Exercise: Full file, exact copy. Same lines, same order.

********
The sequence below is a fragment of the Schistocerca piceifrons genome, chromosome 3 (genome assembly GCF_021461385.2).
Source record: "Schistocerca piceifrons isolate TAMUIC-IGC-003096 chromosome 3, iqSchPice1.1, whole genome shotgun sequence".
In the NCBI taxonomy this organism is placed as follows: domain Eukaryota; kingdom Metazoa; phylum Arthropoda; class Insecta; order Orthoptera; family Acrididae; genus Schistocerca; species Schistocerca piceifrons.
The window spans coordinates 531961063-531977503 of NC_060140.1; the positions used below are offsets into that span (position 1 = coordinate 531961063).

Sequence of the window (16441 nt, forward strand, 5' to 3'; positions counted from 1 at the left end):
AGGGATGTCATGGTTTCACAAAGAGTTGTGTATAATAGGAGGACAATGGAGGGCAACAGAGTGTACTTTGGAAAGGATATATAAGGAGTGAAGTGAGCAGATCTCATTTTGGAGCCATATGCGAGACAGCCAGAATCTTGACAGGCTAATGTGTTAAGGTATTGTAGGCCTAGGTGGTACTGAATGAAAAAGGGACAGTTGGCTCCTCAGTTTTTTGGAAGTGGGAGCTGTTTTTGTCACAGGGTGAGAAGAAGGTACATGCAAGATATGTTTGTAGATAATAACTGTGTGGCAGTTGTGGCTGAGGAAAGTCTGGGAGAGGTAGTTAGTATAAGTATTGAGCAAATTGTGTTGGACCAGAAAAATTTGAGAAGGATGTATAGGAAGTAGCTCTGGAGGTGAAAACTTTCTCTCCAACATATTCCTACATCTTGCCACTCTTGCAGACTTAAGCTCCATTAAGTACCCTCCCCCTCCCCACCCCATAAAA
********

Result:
The sequence below is a fragment of the Schistocerca piceifrons genome, chromosome 3 (genome assembly GCF_021461385.2).
Source record: "Schistocerca piceifrons isolate TAMUIC-IGC-003096 chromosome 3, iqSchPice1.1, whole genome shotgun sequence".
In the NCBI taxonomy this organism is placed as follows: domain Eukaryota; kingdom Metazoa; phylum Arthropoda; class Insecta; order Orthoptera; family Acrididae; genus Schistocerca; species Schistocerca piceifrons.
The window spans coordinates 531961063-531977503 of NC_060140.1; the positions used below are offsets into that span (position 1 = coordinate 531961063).

Sequence of the window (16441 nt, forward strand, 5' to 3'; positions counted from 1 at the left end):
AGGGATGTCATGGTTTCACAAAGAGTTGTGTATAATAGGAGGACAATGGAGGGCAACAGAGTGTACTTTGGAAAGGATATATAAGGAGTGAAGTGAGCAGATCTCATTTTGGAGCCATATGCGAGACAGCCAGAATCTTGACAGGCTAATGTGTTAAGGTATTGTAGGCCTAGGTGGTACTGAATGAAAAAGGGACAGTTGGCTCCTCAGTTTTTTGGAAGTGGGAGCTGTTTTTGTCACAGGGTGAGAAGAAGGTACATGCAAGATATGTTTGTAGATAATAACTGTGTGGCAGTTGTGGCTGAGGAAAGTCTGGGAGAGGTAGTTAGTATAAGTATTGAGCAAATTGTGTTGGACCAGAAAAATTTGAGAAGGATGTATAGGAAGTAGCTCTGGAGGTGAAAACTTTCTCTCCAACATATTCCTACATCTTGCCACTCTTGCAGACTTAAGCTCCATTAAGTACCCTCCCCCTCCCCACCCCATAAAA